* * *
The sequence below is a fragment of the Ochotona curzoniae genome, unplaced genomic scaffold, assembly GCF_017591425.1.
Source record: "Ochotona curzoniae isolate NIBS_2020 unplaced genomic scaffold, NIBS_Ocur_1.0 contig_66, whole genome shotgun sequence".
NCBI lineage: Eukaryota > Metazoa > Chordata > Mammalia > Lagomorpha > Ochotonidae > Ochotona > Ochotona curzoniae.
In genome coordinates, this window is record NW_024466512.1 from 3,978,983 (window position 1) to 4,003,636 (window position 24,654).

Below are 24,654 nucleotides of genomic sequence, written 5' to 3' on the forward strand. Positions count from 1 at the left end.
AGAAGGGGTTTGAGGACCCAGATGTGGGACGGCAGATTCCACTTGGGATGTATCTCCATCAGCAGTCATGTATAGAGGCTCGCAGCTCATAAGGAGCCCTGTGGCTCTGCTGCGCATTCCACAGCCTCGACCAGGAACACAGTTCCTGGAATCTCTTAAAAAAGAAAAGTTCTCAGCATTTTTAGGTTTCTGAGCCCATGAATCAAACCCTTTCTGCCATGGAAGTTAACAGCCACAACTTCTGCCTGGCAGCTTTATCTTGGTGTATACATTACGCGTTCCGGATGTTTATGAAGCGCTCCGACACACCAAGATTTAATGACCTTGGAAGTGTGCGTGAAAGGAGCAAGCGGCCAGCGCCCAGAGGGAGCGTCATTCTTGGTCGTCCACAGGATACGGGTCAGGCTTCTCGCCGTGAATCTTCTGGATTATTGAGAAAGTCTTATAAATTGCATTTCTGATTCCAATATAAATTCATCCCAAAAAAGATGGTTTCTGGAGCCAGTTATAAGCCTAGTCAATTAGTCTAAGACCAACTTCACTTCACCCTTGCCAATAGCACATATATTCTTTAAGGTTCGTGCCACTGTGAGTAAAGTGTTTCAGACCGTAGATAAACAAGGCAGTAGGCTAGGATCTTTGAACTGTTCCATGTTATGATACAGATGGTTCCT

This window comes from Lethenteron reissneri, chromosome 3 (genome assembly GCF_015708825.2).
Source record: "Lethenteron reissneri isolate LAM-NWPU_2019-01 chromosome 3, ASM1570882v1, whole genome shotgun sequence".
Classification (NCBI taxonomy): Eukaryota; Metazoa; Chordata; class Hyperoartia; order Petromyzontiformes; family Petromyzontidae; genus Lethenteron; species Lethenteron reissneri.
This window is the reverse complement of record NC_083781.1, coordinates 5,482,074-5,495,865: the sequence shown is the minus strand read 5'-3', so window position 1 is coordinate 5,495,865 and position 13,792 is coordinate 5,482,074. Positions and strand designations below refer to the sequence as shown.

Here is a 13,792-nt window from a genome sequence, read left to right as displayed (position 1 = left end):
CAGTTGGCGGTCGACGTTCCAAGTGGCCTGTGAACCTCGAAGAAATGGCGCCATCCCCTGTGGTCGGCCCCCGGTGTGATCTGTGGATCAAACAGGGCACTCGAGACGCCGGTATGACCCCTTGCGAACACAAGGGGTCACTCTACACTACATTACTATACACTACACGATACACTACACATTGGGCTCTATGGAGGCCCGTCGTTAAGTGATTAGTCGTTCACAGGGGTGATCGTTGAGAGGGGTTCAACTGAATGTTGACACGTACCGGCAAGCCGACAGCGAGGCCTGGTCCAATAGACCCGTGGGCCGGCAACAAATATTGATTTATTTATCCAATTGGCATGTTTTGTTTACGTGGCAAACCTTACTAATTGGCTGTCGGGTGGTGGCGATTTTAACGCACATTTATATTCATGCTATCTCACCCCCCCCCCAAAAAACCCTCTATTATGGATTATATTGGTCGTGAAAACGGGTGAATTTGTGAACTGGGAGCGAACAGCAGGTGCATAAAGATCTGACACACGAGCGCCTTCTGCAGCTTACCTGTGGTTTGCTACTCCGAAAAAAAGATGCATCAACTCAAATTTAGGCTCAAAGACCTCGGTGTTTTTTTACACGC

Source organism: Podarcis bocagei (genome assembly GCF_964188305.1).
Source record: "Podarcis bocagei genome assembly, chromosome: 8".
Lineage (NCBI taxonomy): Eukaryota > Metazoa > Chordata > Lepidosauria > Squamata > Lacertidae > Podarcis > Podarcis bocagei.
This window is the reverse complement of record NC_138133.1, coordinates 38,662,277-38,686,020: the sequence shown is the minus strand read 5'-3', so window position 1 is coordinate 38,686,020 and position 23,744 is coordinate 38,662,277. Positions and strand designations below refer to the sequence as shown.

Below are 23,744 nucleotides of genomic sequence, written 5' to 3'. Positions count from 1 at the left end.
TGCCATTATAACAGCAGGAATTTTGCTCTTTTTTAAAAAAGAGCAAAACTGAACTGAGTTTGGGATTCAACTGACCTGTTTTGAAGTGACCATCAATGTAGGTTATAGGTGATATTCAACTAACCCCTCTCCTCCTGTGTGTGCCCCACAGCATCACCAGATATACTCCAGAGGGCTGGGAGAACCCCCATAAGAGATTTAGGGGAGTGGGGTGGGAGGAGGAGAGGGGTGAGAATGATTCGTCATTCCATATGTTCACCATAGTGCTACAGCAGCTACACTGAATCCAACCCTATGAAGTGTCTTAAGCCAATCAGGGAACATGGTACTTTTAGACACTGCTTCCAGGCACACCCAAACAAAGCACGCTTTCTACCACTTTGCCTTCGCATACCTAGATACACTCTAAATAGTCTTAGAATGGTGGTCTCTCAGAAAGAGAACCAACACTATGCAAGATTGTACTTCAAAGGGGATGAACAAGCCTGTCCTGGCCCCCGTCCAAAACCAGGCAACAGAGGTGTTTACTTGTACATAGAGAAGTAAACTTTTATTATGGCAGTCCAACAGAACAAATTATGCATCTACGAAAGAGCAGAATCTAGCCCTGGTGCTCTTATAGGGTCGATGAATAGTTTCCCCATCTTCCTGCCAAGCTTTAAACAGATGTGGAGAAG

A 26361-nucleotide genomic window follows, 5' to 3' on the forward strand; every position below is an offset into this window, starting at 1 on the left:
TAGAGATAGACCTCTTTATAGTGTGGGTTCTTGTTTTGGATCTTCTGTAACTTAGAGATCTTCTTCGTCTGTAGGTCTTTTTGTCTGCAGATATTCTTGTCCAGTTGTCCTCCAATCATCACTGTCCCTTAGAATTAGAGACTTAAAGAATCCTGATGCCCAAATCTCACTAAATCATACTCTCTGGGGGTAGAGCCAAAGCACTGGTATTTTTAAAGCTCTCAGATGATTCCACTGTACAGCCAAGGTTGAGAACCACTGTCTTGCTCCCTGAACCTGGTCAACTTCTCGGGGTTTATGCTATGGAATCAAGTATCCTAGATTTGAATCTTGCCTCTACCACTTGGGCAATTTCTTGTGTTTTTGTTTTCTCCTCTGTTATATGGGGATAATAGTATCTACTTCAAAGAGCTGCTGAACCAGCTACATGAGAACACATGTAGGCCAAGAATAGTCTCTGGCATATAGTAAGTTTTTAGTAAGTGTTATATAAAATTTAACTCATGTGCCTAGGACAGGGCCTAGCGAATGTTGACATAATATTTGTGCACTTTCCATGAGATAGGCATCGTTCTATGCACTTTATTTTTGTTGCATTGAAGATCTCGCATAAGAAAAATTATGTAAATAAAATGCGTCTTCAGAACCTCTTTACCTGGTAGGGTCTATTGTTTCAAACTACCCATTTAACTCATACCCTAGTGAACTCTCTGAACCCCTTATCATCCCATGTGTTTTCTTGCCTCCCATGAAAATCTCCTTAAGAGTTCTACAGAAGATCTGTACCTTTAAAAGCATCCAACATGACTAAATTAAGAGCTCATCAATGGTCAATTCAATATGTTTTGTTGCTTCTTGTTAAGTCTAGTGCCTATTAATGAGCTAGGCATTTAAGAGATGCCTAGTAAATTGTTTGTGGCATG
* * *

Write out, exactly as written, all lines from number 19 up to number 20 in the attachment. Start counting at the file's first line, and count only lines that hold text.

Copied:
A 26361-nucleotide genomic window follows, 5' to 3' on the forward strand; every position below is an offset into this window, starting at 1 on the left:
TAGAGATAGACCTCTTTATAGTGTGGGTTCTTGTTTTGGATCTTCTGTAACTTAGAGATCTTCTTCGTCTGTAGGTCTTTTTGTCTGCAGATATTCTTGTCCAGTTGTCCTCCAATCATCACTGTCCCTTAGAATTAGAGACTTAAAGAATCCTGATGCCCAAATCTCACTAAATCATACTCTCTGGGGGTAGAGCCAAAGCACTGGTATTTTTAAAGCTCTCAGATGATTCCACTGTACAGCCAAGGTTGAGAACCACTGTCTTGCTCCCTGAACCTGGTCAACTTCTCGGGGTTTATGCTATGGAATCAAGTATCCTAGATTTGAATCTTGCCTCTACCACTTGGGCAATTTCTTGTGTTTTTGTTTTCTCCTCTGTTATATGGGGATAATAGTATCTACTTCAAAGAGCTGCTGAACCAGCTACATGAGAACACATGTAGGCCAAGAATAGTCTCTGGCATATAGTAAGTTTTTAGTAAGTGTTATATAAAATTTAACTCATGTGCCTAGGACAGGGCCTAGCGAATGTTGACATAATATTTGTGCACTTTCCATGAGATAGGCATCGTTCTATGCACTTTATTTTTGTTGCATTGAAGATCTCGCATAAGAAAAATTATGTAAATAAAATGCGTCTTCAGAACCTCTTTACCTGGTAGGGTCTATTGTTTCAAACTACCCATTTAACTCATACCCTAGTGAACTCTCTGAACCCCTTATCATCCCATGTGTTTTCTTGCCTCCCATGAAAATCTCCTTAAGAGTTCTACAGAAGATCTGTACCTTTAAAAGCATCCAACATGACTAAATTAAGAGCTCATCAATGGTCAATTCAATATGTTTTGTTGCTTCTTGTTAAGTCTAGTGCCTATTAATGAGCTAGGCATTTAAGAGATGCCTAGTAAATTGTTTGTGGCATG